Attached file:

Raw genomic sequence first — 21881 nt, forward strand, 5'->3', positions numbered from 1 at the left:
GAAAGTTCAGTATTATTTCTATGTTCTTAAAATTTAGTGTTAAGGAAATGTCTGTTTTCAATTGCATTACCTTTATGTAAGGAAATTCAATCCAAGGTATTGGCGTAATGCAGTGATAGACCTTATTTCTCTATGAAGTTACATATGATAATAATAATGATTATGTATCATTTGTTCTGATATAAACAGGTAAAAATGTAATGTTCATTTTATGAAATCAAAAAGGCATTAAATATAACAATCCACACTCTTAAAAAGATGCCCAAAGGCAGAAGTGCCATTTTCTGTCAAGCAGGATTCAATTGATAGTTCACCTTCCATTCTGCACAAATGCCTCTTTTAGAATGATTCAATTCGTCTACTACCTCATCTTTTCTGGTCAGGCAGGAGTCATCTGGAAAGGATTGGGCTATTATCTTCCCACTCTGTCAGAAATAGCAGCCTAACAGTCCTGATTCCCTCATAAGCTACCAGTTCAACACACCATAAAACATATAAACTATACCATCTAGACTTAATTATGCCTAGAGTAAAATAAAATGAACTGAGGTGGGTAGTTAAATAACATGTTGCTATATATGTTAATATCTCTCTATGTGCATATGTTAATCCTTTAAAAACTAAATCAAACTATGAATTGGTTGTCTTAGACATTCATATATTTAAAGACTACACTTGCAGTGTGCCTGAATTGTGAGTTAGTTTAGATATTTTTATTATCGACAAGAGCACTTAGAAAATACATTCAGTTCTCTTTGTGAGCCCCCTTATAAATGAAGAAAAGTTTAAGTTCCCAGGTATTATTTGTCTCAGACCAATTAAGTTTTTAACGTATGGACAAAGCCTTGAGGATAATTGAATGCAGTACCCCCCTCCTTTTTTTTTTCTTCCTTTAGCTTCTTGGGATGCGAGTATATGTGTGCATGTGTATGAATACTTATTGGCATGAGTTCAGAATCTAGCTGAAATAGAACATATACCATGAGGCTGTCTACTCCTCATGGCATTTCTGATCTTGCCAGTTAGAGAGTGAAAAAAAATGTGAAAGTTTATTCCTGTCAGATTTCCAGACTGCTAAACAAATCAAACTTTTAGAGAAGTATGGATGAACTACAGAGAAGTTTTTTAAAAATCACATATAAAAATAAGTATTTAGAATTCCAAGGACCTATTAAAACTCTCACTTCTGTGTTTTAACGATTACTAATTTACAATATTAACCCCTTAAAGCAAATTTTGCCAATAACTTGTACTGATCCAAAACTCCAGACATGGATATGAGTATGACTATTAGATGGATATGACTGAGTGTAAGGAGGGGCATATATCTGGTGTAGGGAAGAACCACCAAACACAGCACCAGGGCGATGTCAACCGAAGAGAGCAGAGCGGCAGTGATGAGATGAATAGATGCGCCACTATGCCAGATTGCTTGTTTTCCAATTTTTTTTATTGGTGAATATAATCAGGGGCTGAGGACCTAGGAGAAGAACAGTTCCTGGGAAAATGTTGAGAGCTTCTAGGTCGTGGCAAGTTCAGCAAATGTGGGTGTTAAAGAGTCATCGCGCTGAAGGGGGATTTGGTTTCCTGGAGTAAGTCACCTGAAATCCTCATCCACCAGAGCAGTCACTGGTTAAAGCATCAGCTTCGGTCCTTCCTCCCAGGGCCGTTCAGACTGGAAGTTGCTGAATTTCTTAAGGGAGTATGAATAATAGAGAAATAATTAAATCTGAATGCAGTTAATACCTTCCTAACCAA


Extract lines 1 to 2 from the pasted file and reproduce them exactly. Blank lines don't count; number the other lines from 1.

Raw genomic sequence first — 21881 nt, forward strand, 5'->3', positions numbered from 1 at the left:
GAAAGTTCAGTATTATTTCTATGTTCTTAAAATTTAGTGTTAAGGAAATGTCTGTTTTCAATTGCATTACCTTTATGTAAGGAAATTCAATCCAAGGTATTGGCGTAATGCAGTGATAGACCTTATTTCTCTATGAAGTTACATATGATAATAATAATGATTATGTATCATTTGTTCTGATATAAACAGGTAAAAATGTAATGTTCATTTTATGAAATCAAAAAGGCATTAAATATAACAATCCACACTCTTAAAAAGATGCCCAAAGGCAGAAGTGCCATTTTCTGTCAAGCAGGATTCAATTGATAGTTCACCTTCCATTCTGCACAAATGCCTCTTTTAGAATGATTCAATTCGTCTACTACCTCATCTTTTCTGGTCAGGCAGGAGTCATCTGGAAAGGATTGGGCTATTATCTTCCCACTCTGTCAGAAATAGCAGCCTAACAGTCCTGATTCCCTCATAAGCTACCAGTTCAACACACCATAAAACATATAAACTATACCATCTAGACTTAATTATGCCTAGAGTAAAATAAAATGAACTGAGGTGGGTAGTTAAATAACATGTTGCTATATATGTTAATATCTCTCTATGTGCATATGTTAATCCTTTAAAAACTAAATCAAACTATGAATTGGTTGTCTTAGACATTCATATATTTAAAGACTACACTTGCAGTGTGCCTGAATTGTGAGTTAGTTTAGATATTTTTATTATCGACAAGAGCACTTAGAAAATACATTCAGTTCTCTTTGTGAGCCCCCTTATAAATGAAGAAAAGTTTAAGTTCCCAGGTATTATTTGTCTCAGACCAATTAAGTTTTTAACGTATGGACAAAGCCTTGAGGATAATTGAATGCAGTACCCCCCTCCTTTTTTTTTTCTTCCTTTAGCTTCTTGGGATGCGAGTATATGTGTGCATGTGTATGAATACTTATTGGCATGAGTTCAGAATCTAGCTGAAATAGAACATATACCATGAGGCTGTCTACTCCTCATGGCATTTCTGATCTTGCCAGTTAGAGAGTGAAAAAAAATGTGAAAGTTTATTCCTGTCAGATTTCCAGACTGCTAAACAAATCAAACTTTTAGAGAAGTATGGATGAACTACAGAGAAGTTTTTTAAAAATCACATATAAAAATAAGTATTTAGAATTCCAAGGACCTATTAAAACTCTCACTTCTGTGTTTTAACGATTACTAATTTACAATATTAACCCCTTAAAGCAAATTTTGCCAATAACTTGTACTGATCCAAAACTCCAGACATGGATATGAGTATGACTATTAGATGGATATGACTGAGTGTAAGGAGGGGCATATATCTGGTGTAGGGAAGAACCACCAAACACAGCACCAGGGCGATGTCAACCGAAGAGAGCAGAGCGGCAGTGATGAGATGAATAGATGCGCCACTATGCCAGATTGCTTGTTTTCCAATTTTTTTTATTGGTGAATATAATCAGGGGCTGAGGACCTAGGAGAAGAACAGTTCCTGGGAAAATGTTGAGAGCTTCTAGGTCGTGGCAAGTTCAGCAAATGTGGGTGTTAAAGAGTCATCGCGCTGAAGGGGGATTTGGTTTCCTGGAGTAAGTCACCTGAAATCCTCATCCACCAGAGCAGTCACTGGTTAAAGCATCAGCTTCGGTCCTTCCTCCCAGGGCCGTTCAGACTGGAAGTTGCTGAATTTCTTAAGGGAGTATGAATAATAGAGAAATAATTAAATCTGAATGCAGTTAATACCTTCCTAACCAA